Impress them with your knowledge and the rigor of your thinking.
If you come tilting for their delusions at the onset they will simply lock you out. But if you’ve established yourself as someone they cannot dismiss as a fool or bigot, and then gently introduce your heresy they will at least have to confront the contradiction. They expect only an idiot or “racist” can hold such views, yet here you are. It helps to be smarter and more sophisticated in argument, and if you only assert things you can prove. Never express animosity. Force detachment upon yourself. You are an anthropologist, reporting what you’ve seen and experienced. They are like the prisoners of Plato’s cave, looking at shadows on the wall and taking them to be the world. You are slowly sawing through their chains. Ever take a hack-saw to a chain? It takes time and patience.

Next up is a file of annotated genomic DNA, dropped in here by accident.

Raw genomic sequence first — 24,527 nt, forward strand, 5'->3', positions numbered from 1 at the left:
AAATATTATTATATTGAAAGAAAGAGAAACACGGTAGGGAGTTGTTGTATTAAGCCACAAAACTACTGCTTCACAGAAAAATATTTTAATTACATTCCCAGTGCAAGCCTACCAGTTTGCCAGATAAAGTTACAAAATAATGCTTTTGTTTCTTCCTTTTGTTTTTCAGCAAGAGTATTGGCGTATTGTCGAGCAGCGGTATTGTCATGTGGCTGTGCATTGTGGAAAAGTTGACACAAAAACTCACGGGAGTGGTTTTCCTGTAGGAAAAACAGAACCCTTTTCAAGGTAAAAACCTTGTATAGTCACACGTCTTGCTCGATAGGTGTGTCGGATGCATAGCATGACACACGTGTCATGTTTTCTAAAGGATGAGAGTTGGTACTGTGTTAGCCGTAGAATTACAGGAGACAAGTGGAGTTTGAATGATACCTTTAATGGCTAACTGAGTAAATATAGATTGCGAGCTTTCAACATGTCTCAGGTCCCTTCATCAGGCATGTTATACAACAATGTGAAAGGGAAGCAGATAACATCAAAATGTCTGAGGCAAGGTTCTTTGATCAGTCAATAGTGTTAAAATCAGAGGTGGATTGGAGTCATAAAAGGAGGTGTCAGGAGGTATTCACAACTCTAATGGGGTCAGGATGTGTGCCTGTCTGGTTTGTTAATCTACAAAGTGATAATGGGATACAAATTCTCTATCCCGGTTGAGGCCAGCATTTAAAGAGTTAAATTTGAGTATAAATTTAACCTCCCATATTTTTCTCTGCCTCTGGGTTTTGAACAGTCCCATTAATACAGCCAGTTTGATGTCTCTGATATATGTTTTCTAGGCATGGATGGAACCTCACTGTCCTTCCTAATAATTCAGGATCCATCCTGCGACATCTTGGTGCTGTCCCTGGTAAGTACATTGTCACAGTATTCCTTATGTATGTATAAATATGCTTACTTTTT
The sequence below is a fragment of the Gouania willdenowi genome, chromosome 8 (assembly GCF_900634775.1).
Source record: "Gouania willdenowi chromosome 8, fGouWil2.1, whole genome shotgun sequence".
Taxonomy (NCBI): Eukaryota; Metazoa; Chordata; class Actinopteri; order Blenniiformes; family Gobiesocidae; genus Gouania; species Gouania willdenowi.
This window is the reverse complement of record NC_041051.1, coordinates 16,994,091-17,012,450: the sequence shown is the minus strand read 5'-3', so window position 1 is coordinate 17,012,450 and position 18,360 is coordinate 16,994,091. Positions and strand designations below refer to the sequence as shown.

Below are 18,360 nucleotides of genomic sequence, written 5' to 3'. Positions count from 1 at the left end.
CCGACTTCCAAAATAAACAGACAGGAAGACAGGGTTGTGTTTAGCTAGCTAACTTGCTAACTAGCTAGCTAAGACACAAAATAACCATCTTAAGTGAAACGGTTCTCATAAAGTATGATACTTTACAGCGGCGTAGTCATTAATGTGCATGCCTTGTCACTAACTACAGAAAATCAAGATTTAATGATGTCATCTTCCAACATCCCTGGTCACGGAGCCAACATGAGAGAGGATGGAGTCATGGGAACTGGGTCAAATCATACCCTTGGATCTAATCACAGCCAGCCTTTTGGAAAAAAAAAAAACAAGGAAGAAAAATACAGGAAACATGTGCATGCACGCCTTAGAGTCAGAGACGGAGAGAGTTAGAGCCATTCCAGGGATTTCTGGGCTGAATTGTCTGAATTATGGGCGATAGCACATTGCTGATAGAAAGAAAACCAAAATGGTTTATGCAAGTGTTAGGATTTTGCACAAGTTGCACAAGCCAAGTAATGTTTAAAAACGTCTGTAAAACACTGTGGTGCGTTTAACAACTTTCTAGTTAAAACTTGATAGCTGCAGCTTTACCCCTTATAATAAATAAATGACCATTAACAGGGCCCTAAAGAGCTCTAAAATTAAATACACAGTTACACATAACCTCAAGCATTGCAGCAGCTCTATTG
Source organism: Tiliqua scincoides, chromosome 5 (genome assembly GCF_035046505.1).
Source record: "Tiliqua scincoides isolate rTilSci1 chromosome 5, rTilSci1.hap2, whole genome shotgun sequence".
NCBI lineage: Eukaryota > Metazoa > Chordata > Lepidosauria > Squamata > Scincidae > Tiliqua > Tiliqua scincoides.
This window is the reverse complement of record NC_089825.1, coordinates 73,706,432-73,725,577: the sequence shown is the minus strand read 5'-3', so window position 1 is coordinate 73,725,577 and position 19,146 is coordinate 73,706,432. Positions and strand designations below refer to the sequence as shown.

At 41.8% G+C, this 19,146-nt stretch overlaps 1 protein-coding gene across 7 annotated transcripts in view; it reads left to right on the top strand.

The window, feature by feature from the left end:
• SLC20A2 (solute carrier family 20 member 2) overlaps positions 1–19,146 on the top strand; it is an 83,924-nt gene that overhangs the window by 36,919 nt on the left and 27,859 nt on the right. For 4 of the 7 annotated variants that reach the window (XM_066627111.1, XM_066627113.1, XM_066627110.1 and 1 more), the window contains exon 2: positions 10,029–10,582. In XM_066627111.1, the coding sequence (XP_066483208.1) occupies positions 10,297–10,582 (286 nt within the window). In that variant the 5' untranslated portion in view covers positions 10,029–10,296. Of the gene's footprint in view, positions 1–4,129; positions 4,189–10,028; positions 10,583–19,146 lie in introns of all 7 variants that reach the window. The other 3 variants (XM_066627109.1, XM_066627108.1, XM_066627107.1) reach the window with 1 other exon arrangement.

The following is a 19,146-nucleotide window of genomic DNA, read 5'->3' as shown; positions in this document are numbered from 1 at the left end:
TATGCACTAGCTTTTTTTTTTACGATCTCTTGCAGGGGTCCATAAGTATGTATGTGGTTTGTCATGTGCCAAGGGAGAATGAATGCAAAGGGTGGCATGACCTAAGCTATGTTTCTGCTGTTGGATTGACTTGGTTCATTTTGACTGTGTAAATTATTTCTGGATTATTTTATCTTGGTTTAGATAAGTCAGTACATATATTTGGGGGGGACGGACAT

So Charles and I bonded and I revealed myself in stages, partly. (The boy still has no clue just how far all this goes.)
Then we got to Grandma’s. I neglected to mention G. has a lousy personality and sense of humor. (My criticism is a sort of betrayal. Despite my lack of respect for her intellect I care about this person and owe her a great deal. She helped me through a difficult but successful custody battle with her deranged daughter. So I endure her silliness and bigotry out of duty, gladly). I think G. submitted Charles to the “What the Bleep” videos on Day One. He was showing signs of wear right away. G. is hard to endure. But here they were, ideological mates. And there I was, the incorrigible conservative heretic.